Land contracts seem to be somewhat unique to Michigan. In some states land contracts are actually illegal. That said, a land contract is a pretty simple way to sell a property. The land contract can be at once both the sales agreement and the mortgage. The parties to the contract need to agree on the basic terms. Purchase price, down payment, interest rate on the balance due, monthly payment, and maturity (balloon) date, are the salient terms. Once those terms are agreed to, the land contract is signed and the deal is done. Typically, it is the seller who is responsible for providing title insurance to the buyer. The cost of title insurance is based upon the purchase price. The cost to record the land contract is a buyer cost. The attorney fees for document prep and closing are usually a split cost between buyer and seller. The buyer does not receive a deed to the property until the land contract is paid in full.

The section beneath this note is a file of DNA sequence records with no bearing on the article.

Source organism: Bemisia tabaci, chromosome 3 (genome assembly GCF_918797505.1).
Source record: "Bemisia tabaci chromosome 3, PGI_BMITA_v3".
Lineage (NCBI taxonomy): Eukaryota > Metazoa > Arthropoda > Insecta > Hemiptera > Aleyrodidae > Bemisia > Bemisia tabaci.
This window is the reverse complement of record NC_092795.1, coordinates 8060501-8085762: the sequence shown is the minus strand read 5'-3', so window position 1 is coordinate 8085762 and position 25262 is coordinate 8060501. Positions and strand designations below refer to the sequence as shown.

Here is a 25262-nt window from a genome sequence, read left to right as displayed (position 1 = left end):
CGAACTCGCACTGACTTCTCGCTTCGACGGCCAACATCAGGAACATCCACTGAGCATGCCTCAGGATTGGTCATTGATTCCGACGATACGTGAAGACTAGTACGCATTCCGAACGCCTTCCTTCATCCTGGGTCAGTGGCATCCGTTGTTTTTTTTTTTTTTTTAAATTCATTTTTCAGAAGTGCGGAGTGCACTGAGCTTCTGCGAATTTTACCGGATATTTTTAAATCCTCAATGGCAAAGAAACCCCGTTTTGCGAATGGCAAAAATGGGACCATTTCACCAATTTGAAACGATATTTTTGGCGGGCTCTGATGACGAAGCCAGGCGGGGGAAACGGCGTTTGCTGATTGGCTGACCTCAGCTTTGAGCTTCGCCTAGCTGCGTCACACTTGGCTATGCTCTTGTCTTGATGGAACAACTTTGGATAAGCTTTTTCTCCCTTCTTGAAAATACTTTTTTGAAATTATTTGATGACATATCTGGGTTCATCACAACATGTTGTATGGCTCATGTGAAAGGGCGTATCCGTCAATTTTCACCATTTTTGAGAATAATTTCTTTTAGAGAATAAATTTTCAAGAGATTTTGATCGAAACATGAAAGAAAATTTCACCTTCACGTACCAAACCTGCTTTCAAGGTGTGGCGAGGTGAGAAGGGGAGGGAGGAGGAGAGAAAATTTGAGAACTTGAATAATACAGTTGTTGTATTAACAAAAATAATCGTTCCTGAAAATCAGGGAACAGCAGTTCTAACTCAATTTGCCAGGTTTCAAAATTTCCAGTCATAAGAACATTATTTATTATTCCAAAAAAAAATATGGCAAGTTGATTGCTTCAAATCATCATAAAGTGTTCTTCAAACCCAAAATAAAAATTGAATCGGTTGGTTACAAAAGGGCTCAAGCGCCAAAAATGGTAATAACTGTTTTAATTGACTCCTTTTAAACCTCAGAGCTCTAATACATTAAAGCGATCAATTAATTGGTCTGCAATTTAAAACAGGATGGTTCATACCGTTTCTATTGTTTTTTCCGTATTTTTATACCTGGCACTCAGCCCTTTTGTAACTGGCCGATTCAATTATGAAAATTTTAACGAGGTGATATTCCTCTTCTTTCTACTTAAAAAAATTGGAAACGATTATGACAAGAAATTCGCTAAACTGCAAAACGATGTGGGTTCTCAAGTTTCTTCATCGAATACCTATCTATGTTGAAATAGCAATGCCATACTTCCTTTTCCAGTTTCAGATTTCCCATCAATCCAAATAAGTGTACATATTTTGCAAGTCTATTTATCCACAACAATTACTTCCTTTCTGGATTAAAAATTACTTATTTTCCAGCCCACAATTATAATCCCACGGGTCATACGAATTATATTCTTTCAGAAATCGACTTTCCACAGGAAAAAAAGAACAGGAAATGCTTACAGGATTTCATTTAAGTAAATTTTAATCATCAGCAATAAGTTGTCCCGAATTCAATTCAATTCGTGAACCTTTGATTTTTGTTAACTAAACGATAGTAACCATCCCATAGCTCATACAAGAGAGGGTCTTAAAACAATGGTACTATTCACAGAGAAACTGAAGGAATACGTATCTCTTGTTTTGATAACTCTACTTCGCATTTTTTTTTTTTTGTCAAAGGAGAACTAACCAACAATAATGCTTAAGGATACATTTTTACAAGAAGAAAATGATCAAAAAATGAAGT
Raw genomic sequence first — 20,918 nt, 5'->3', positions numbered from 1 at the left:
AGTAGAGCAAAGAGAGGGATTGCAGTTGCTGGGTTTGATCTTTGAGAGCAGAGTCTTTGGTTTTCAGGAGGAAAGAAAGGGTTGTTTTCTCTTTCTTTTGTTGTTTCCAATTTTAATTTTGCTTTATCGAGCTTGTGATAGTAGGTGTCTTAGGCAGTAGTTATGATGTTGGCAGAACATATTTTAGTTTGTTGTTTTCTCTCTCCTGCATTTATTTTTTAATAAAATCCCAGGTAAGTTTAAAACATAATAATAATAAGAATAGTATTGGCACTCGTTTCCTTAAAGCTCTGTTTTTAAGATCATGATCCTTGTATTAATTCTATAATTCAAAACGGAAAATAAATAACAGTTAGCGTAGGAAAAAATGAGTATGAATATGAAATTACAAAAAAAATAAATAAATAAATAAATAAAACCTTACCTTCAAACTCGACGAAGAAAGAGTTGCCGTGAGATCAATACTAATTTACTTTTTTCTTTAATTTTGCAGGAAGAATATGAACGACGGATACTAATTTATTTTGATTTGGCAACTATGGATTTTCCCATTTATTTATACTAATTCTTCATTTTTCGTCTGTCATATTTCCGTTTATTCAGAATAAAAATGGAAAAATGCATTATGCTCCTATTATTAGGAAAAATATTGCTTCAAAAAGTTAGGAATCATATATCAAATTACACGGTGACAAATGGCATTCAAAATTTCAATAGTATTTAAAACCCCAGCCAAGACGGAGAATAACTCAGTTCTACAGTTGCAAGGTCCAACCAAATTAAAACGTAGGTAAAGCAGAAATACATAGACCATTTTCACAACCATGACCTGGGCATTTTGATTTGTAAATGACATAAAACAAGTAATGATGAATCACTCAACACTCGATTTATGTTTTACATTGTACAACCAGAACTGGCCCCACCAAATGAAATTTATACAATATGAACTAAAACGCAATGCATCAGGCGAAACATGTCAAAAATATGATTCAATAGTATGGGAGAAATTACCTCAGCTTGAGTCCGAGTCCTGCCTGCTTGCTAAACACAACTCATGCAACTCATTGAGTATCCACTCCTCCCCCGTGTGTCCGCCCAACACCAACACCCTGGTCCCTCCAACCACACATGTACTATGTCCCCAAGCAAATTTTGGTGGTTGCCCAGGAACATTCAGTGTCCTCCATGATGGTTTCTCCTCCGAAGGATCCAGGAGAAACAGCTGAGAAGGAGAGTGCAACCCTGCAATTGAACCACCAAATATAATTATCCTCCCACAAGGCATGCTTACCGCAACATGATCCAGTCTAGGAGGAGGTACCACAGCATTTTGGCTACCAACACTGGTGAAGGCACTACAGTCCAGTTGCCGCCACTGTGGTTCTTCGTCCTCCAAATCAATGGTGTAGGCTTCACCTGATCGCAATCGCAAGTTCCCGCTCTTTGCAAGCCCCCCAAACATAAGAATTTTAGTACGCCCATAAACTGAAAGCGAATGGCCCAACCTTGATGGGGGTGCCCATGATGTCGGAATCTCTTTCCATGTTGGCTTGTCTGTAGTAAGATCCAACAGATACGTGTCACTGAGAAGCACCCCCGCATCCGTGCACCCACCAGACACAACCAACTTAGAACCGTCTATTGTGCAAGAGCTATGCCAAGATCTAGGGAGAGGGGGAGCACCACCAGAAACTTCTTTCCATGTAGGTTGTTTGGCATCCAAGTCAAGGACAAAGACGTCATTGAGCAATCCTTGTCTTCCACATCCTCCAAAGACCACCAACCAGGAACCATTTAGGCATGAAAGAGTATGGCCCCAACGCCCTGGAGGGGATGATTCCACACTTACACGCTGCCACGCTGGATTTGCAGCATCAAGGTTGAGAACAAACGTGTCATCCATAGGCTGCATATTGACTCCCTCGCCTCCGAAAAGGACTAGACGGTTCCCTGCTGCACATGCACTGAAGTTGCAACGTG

Many buyers prefer land contracts because it is a low cost way to obtain financing. Buyers with a questionable credit record require a land contract because they cannot obtain conventional third-party financing ( e.g. the bank) Sellers like them because it makes the sale of hard to sell property a bit easier. To protect yourself you should make sure the down payment is at least 10% of the purchase price, preferably 15% to 20%.
While there are so-called standard form land contracts out there (you can find them on the internet), I do not use them. Every deal is different and the terms of the contract should reflect that uniqueness. The down side of a land contract is that a buyer takes possession and then may default. It can take as long as a year to foreclose a land contract. During the foreclosure period, the buyer retains possession and use. The seller receives no payments during default. Additionally, the foreclosure process can cost as much as a $1,000 in attorney fees to complete. Hence the need for a solid down payment.
William Carey is highly experienced in representing lenders and land contract vendors in real estate financing issues.